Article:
Friday, June 02, 2023

Drinking the Rivers of Dartmoor

A few weeks ago I saw this at the National Gallery's excellent exhibition themed around Saint Francis of Assisi. It reminded me that I hadn't had a chance to note here anything about the recent Richard Long show at the Lisson Gallery, Drinking the rivers of Dartmoor (in the website's video clip interview he says he has used Dartmoor as his studio all his life). I found looking at these works rather moving because some of them clearly looking back over his long career and revisit ideas that shaped his walks. 'A Path of Innocence' (2022), for example, relates only tangentially to the landscape of Wales and uses phrases that relate to different phases of his life. He says the title was inspired by something he heard Wisława Szymborska say in her Nobel acceptance speech (although I can't see a source for it).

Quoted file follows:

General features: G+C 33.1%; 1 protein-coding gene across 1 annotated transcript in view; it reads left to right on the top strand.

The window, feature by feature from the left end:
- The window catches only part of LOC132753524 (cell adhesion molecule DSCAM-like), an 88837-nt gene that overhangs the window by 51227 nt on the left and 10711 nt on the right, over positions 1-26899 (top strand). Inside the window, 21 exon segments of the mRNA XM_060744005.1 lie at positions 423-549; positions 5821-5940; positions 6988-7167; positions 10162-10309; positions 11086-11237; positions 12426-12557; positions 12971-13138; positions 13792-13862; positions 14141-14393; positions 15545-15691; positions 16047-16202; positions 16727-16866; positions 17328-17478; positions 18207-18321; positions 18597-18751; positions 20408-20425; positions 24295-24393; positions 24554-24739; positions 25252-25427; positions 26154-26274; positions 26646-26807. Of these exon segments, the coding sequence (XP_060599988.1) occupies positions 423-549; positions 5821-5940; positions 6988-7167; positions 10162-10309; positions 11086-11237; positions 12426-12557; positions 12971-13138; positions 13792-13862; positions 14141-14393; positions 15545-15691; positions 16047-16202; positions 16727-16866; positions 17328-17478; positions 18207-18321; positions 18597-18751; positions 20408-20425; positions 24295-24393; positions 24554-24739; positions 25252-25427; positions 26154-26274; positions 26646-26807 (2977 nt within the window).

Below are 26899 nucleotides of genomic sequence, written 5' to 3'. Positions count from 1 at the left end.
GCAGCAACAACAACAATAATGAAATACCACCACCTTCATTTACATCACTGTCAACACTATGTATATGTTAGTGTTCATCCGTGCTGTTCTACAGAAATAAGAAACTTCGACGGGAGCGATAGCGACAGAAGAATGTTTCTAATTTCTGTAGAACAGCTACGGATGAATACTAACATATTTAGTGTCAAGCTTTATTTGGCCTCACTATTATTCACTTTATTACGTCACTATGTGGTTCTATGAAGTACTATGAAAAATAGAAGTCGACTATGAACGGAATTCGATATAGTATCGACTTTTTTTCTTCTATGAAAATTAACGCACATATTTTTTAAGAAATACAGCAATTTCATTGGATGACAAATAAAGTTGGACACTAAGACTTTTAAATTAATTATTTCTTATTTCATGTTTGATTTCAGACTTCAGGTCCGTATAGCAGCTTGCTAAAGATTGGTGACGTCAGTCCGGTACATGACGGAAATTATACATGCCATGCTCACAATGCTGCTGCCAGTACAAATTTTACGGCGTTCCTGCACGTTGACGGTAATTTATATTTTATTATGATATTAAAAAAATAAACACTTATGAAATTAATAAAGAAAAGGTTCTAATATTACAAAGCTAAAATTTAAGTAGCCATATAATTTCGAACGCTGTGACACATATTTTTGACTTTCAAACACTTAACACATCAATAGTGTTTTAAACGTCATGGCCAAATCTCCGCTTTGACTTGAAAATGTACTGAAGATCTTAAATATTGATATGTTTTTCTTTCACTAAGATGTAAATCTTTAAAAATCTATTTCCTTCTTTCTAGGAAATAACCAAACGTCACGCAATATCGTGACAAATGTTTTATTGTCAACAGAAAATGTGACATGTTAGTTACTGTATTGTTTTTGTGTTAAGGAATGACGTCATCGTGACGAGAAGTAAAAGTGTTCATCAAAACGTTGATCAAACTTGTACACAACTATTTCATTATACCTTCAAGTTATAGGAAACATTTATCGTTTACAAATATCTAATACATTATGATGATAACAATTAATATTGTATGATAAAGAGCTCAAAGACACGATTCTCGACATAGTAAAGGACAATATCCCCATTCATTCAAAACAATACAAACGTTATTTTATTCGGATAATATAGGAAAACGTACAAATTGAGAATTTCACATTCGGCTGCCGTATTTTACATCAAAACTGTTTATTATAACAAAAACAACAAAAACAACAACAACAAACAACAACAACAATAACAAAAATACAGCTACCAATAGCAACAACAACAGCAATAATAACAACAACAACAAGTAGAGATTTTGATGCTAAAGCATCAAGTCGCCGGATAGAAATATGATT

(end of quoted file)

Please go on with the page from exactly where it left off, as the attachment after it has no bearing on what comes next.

Another text work I particularly liked was 'Walking at the Speed of Spring' - a lovely concept, although one that only emerged retrospectively.

"I had the idea to walk from the southern tip to the northern tip of Great Britain, and the idea was to make a walking sculpture, so I put a stone on the road every day. The text work that came out of that was 'A Line of 33 Stones, A Walk of 33 days'. I thought that was it, and then I happened to be looking at some of the photographs I took on that walk and I noticed the beautiful yellow of the gorse. And then I realised that that gorse was also in Cornwall when I started the walk. So I realised that I actually had been walking at the speed of spring. And that was on the cusp of winter turning into spring, that walk, because in Lincolnshire I remember some snow showers and hail storms. So I had some bad weather, but it started in the spring and it ended in the spring."

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